The Expanding API Economy From The 100K Foot View

This is one of several stories I am evolving as part of series I'm calling API fairy tales. With these tales I want to educate business leaders, technologists, and government about the importance of Application Programming Interfaces (API), and how they are being applied in almost every aspect of business occurring online today--providing simple examples that mainstream users can learn from, as well as retell in their circles.

The Internet is slowly changing almost every aspect of our society, and a major part of this evolution is rooted in how we develop software, something that has been slowly building over the last 15 years, in the form of what is known an Application Programming Interfaces, or simply called APIs. This new breed of web APIs are providing access to data, content, and the other digital assets that are essential in building websites, mobile applications, and increasingly even physical devices.

This modern web API movement is not some new software from a company like IBM, Microsoft, or Google, it is simply the next step in the World Wide Web, where you don’t just surf the web, consuming HTML documents. In the API economy you navigate the Internet, creating, consuming, and interacting with not just HTML files, but any type of content, data, or digital resource that can be accessed via the web, desktop, and mobile applications that we increasingly depend on in our personal, and professional lives.

APIs are being used by almost every type of company, across almost every industry, to deliver the web and mobile applications business and consumer users are demanding. Companies ranging from Amazon to AT&T are putting APIs to work across business operations, and are something you increasingly see in governments as well, with APIs available for the city of San Francisco, New York, the White House, and across government of all shapes and sizes.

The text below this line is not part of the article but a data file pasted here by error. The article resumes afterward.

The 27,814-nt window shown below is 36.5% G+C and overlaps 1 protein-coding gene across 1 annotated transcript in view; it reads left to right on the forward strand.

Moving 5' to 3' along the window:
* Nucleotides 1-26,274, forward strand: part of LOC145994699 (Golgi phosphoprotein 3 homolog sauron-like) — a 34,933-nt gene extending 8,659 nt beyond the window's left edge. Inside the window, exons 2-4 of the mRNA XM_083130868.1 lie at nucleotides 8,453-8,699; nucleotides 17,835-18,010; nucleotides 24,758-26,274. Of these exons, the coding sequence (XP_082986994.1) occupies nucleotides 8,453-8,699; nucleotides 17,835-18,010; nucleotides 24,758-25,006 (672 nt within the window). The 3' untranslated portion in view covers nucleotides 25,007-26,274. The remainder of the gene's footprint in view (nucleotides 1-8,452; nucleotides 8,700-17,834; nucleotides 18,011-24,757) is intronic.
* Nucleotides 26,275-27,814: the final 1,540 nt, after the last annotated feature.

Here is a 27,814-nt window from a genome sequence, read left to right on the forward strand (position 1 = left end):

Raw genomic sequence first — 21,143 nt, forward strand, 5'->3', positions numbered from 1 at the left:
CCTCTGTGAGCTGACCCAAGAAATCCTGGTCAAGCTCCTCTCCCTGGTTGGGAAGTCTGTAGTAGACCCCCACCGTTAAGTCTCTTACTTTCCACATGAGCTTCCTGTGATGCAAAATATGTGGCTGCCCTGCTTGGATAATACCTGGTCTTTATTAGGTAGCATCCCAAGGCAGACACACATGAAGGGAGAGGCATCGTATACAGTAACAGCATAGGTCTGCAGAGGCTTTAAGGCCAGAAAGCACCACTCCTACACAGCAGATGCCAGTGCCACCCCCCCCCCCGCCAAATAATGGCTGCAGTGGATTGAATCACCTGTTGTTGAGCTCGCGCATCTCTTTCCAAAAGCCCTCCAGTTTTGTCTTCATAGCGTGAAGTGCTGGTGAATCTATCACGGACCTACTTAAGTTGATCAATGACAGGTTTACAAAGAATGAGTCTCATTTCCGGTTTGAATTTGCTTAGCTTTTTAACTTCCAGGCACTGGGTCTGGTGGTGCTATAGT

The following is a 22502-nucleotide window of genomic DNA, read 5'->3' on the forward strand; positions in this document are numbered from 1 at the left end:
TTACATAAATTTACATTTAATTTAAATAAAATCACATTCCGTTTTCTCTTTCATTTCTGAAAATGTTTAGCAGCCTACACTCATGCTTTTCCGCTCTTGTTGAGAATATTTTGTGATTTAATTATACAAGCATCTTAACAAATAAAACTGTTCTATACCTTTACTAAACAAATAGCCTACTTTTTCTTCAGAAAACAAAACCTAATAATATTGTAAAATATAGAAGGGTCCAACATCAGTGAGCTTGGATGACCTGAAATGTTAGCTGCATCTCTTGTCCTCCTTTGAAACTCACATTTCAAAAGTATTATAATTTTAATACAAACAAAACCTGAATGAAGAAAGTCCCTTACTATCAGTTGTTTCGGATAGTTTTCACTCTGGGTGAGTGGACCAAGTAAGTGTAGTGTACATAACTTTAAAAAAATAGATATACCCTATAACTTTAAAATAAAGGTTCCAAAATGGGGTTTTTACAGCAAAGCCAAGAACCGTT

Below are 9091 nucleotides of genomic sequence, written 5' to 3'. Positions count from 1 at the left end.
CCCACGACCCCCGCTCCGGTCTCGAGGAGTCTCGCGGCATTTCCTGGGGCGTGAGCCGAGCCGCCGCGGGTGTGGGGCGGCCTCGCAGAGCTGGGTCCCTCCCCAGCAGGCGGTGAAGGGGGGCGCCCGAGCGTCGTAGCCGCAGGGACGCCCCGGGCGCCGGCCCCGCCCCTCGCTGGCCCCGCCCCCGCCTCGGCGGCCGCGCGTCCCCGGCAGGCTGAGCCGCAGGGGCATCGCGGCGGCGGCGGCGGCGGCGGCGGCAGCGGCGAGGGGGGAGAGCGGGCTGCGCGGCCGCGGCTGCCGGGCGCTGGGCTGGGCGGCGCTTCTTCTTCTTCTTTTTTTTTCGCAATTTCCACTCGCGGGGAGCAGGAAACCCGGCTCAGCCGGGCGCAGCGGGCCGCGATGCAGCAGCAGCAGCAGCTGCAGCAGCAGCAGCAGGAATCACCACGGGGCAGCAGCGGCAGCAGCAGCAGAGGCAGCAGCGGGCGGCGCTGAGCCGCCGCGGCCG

If you buy a product online, stream the latest movie, pay health insurance, send money online, or pay your taxes--it is likely your transaction used one or many APIs to make it happen, exposing the unit of currency for the API economy. This new API driven economy provides a digital transaction format that can be used in any business, any industry, anywhere in the world, via any Internet connected device.

APIs are not just the latest high tech product, they are the next evolution of the Internet. In 1995 companies were trying to decide whether or not they needed a website, and by 2000, having a website became critical for almost all aspects of business. In 2010 companies were trying to decide whether or not they needed an API, and in 2015, having an API is becoming critical to doing business in the rapidly expanding API economy.